Referee Roger Ayers looks onto the Virginia Tech Hokies and Maine Black Bears men’s basketball game Nov. 9, 2021, at Cassell Coliseum. Courtesy of Ryan Hunt-USA TODAY Sports.
Referee Roger Ayers looks onto the Virginia Tech Hokies and Maine Black Bears men’s basketball game Nov. 9, 2021, at Cassell Coliseum. Courtesy of Ryan Hunt-USA TODAY Sports.

As much as he valued an assignment to serve as an official at college basketball’s Final Four, Roger Ayers, who lives in Roanoke, left New Orleans with another memory that will not be forgotten.

Ayers worked the semifinal match-up between North Carolina and Duke, which turned out to be the final game for renowned Duke coach Mike Krzyzewski, whose Blue Devils lost to the Tar Heels 81-77.

Ayers’ phone had rung March 28 at 2:35 p.m., when he took a call from J.D. Collins, the national coordinator of men’s basketball officiating.

“I hit the wrong button,” Ayers said. “I call him right back and he says, ‘Was it something I said?’ We got a good laugh out of that.”

Ayers didn’t know his assignment at the time and just as easily could have had Kansas vs. Villanova. Although most of his assignments are in the ACC, he also officiates in the Big 12 and Big East.

“It wasn’t like there was a coach I didn’t know or was uncomfortable with, which, at this time of year, makes a huge difference,” Ayers said. “It’s a comfort level for me and them. They don’t want to see a ref they’ve never seen before.”

As of noon Saturday that week, he didn’t know what game he would be working. 

“Finally, about 45 minutes later, they say, ‘What you guys really want to know is the game you’re going to be working,'” Ayers said. “They started out with Kansas and Villanova. Then, they said, ‘The crew chief for Duke-Carolina will be Roger Ayers.’

“At that moment, I was super pumped. I knew what the stakes would be for that game and how big a game it was going to be.”

He also knew that he would not be working the championship game.

“I knew it was over because, if you work Saturday, you cannot work Monday, which is ironic,” he said. “The guys who work Monday can’t come in and watch the games on Saturday.”

“There’s a thousand Division I refs. Every ref in America starts out Nov. 5 wanting to be the referee in the national championship game. There’s a running joke among referees. At the end of the season, there’s only one ref that’s happy. That’s the guy who throws it up on Monday night.

“To me, personally, just to be in the Final 4 is exciting. It’s an incredible atmosphere. There’s 70,000 people and I’m standing there before I throw it up and I look around and you know what? That’s pretty special coming from working ball games in Roanoke, Virginia.”

And, working Krzyzewski’s final game is something he’ll never forget.

“Absolutely,” Ayers said. “I knew that going in. We talked about that in the locker room. I’d go, ‘This could or could not be his final game, but we’ve got to treat Hubert Davis of North Carolina the same way we could Coach K and we did.’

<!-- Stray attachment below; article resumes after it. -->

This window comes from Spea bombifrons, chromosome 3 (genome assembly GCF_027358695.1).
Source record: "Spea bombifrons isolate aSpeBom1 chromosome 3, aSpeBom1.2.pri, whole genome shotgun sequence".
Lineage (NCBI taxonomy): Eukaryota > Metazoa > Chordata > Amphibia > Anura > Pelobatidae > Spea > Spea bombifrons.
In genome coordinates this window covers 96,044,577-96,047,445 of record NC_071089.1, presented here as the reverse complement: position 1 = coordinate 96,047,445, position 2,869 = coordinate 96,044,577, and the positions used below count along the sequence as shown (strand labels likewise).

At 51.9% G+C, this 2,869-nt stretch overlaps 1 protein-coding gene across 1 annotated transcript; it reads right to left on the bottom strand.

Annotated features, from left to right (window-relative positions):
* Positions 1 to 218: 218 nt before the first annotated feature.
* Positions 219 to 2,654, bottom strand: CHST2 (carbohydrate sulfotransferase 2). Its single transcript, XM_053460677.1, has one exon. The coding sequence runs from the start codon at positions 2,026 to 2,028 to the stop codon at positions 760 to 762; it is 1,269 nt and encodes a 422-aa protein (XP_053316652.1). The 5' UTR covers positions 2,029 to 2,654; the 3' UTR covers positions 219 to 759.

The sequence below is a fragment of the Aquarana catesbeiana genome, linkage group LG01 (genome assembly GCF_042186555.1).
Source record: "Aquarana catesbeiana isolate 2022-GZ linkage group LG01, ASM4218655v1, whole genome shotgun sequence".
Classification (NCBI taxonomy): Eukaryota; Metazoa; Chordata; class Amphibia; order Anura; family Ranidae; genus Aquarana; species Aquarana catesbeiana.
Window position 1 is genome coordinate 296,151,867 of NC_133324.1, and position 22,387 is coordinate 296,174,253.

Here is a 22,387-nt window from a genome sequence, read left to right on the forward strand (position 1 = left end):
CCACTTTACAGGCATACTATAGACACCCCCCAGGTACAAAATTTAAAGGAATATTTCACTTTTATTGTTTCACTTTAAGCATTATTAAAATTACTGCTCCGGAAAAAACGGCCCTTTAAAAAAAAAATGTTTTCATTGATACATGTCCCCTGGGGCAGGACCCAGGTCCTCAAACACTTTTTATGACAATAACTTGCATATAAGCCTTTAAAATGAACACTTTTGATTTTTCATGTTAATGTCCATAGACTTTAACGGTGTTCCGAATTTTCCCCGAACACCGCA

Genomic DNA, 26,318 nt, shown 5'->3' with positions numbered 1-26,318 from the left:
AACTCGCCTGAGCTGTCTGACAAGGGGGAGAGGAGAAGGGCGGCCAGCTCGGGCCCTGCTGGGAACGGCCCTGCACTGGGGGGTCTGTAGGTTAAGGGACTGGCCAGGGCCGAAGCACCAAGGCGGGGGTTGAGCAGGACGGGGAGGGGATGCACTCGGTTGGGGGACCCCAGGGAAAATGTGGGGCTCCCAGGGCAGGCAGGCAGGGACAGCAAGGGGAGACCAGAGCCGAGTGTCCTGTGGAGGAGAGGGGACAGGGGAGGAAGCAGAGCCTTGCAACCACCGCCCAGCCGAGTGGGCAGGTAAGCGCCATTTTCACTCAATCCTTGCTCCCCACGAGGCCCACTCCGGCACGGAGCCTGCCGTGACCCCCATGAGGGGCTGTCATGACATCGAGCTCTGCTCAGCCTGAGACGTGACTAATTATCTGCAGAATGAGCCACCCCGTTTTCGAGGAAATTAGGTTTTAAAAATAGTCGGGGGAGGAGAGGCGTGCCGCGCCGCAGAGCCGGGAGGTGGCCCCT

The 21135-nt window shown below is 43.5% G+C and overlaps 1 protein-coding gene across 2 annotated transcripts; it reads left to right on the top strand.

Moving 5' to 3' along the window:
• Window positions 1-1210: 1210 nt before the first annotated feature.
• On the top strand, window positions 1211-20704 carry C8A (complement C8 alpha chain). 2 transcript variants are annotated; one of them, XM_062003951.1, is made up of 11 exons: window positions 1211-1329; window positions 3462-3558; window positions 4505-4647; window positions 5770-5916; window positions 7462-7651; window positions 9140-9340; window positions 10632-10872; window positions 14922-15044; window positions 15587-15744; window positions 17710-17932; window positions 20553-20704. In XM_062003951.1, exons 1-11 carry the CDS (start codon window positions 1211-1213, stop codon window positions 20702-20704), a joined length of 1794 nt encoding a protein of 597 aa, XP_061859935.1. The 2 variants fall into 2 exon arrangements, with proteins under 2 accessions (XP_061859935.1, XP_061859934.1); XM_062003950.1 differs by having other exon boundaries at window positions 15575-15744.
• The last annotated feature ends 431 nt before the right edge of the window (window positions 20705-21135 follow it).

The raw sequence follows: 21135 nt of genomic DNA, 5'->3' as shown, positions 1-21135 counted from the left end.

“To watch the game, Coach K and Hubert Davis could not have been more first class. The plays they asked about, they were right to ask about. With Coach K, you never would have known it was his last game.

“At the end, he was still coaching and was into it as I have seen him and I’ve been doing these games now for 24 years He was just as energized and just as pumped in the timeouts and the huddles and I was watching him. He was the ultimate competitor.”

For Ayers, the assignment this year was particularly noteworthy, given his experience in 2021, when he was found to have COVID and was one of six officials sent home early from the NCAA Tournament.

So, where was he sent this year? He returned to Dayton, his ill-fated 2021 destination.

“Then, ironically, the game ends and they say they’re sending me [from Dayton] to Indianapolis. Same interstate, same route, same hotel.”

He was in his room for five minutes this year before taking a call from the night clerk, who said he would be moved to another room. It turned out to be the same room he had in 2021.

“I opened the blinds and outside the window was a Smith & Lewinsky and a Harry & Izzy’s, same as last year, when the guys went to dinner. I walked by [this year] but didn’t go in.”

This year, Ayers was the crew chief for the Murray State-San Francisco game, which went into overtime, followed two days later by Murray State and St. Peter’s.

“It’s ironic,” Ayers said. “After that game, the St. Peter’s coach went to Seton Hall, the Seton Hall coach went to the University of Florida and the Murray State coach, the day after he loses, goes to LSU.

“So, I don’t know if I was a good-luck charm or what.”

On the following Monday, Ayers learned that he had been chosen for the Elite 8. He had been bypassed for the Sweet 16 because officials can’t have both.

Ayers had been on officiating crews that had called Final 4 games in 2016 and 2018 and he was a standby in 2012. 

“If I wanted to stay for the national championship, I couldn’t have stayed,” Ayers said. “They said, ‘Sunday morning, you have to leave.’ On Sunday morning, I was on a plane at 5 a.m. They want to keep us away from everything.”

At 56, Ayers, a product of Fallon Park Elementary School, Jackson Middle School and Patrick Henry High School in Roanoke, should have ample time to rank among some of the likes of Paul Housman, Dan Wooldridge and Duke Edsall in what has been a stellar tradition.

Ayers also will be able to work a University of Virginia game, a no-no until his daughter, Laken, graduated from UVa last year. She was in John Paul Jones Arena for a late-season UVa game with Florida State, won by the Seminoles on a 35-foot heave as time expired.

“I can’t say she was pleased with that,” her dad said.

Doug Doughty has been writing for more than 50 years starting as a high school student in Washington,...